Jessica is a Certified Child Life Specialist

When a child is hospitalized, it can be a traumatic experience for the entire family. Child life specialists are trained professionals with expertise in helping children and their families overcome challenging experiences, and a strong background in child development and the impact of stress and hospitalization on development. Child life specialists help children to cope effectively with stressful events through play, preparation, education, and self-expression activities. Additionally, they provide information, support and advocacy to family members and play a vital role in educating caregivers, administrators, and the public about the needs of children under stress.

Jessica is a Certified Child Life Specialist (CCLS) working with children and their families in General Thoracic Surgery, Orthopaedic Surgery and Oral Surgery at the IWK Health Centre. She works with a multidisciplinary team that includes a core group of registered nurses, physicians, social workers, occupational therapists, physiotherapists, teachers and psychologists.

Jessica started in the child life field as a summer student worker in the playgarden. Later she completed a child life practicum placement, and eventually was promoted to the position of the summer Playgarden Coordinator.

Within the centre, the child life workers run the daily programming for children in the playrooms. The Certified Child Life Specialists (CCLS) generally work with children in clinics and inpatient units, providing interventions and support to help them cope with their medical experiences. In order to become certified, Jessica graduated with a Child and Youth degree, completed a 14-week internship and finally, completed the Child Life Council certification exam.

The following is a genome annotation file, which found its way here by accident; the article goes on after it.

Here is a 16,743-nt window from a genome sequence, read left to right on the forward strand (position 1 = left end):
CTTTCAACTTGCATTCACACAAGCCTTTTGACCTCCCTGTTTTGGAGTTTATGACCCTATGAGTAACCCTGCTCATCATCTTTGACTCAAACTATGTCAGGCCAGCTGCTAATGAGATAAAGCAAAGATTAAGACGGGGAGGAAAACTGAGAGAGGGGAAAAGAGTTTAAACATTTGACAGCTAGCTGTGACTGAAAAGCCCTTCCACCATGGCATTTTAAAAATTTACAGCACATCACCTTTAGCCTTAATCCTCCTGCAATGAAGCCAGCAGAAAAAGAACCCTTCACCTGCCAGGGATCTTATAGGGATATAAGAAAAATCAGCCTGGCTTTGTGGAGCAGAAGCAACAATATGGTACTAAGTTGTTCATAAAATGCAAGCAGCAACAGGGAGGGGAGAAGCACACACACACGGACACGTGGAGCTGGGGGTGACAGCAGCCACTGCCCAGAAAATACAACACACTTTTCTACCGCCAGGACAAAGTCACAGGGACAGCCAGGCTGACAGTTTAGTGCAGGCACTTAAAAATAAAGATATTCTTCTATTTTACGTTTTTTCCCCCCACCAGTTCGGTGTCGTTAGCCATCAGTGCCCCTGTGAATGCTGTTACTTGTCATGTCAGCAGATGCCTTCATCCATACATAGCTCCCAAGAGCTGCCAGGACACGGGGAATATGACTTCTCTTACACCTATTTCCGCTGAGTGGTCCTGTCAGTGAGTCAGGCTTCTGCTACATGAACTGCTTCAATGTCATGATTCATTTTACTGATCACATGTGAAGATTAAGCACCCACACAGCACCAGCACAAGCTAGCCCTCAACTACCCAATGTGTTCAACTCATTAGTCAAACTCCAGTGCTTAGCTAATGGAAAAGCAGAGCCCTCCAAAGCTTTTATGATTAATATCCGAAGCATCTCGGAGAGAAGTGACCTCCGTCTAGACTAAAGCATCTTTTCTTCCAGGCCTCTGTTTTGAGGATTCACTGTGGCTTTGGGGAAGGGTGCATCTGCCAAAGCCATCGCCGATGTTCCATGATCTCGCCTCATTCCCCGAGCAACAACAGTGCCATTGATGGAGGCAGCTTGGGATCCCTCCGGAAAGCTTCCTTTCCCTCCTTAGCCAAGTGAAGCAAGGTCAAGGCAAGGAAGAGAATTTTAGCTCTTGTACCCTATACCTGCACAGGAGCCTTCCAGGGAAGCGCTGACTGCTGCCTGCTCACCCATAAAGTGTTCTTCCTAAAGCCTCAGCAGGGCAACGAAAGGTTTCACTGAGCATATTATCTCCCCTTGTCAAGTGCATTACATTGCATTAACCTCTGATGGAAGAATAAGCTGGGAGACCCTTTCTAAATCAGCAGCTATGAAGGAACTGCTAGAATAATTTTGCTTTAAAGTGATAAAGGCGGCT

One of the biggest challenges for Jessica is that sometimes other professionals may not be fully aware of the role of the child life specialist and scope of child life practice. Therefore, allied professionals may not utilize her services for children and families to the fullest extent. She explains that often children are very anxious about their health care experiences and require appropriate support to understand and cope with these experiences.

“You prepare children for medical procedures using developmentally appropriate language, introducing coping strategies and helping them create a coping plan for their procedure,” Jessica explains. “Sometimes it goes really well and kids are surprised to know that the procedure is over. But, when kids tell you it was really hard, you focus on what they did well, and what could make it easier next time. Assessment, distraction and quick rapport building skills are essential.”

Jessica loves her work and recommends that Child and Youth Study students try to experience diverse practica.“You don’t know what you don’t know,” Jessica urges. “It’s important to get your feet wet with different organizations because you gain so much knowledge that will help you in choosing and excelling in your career.”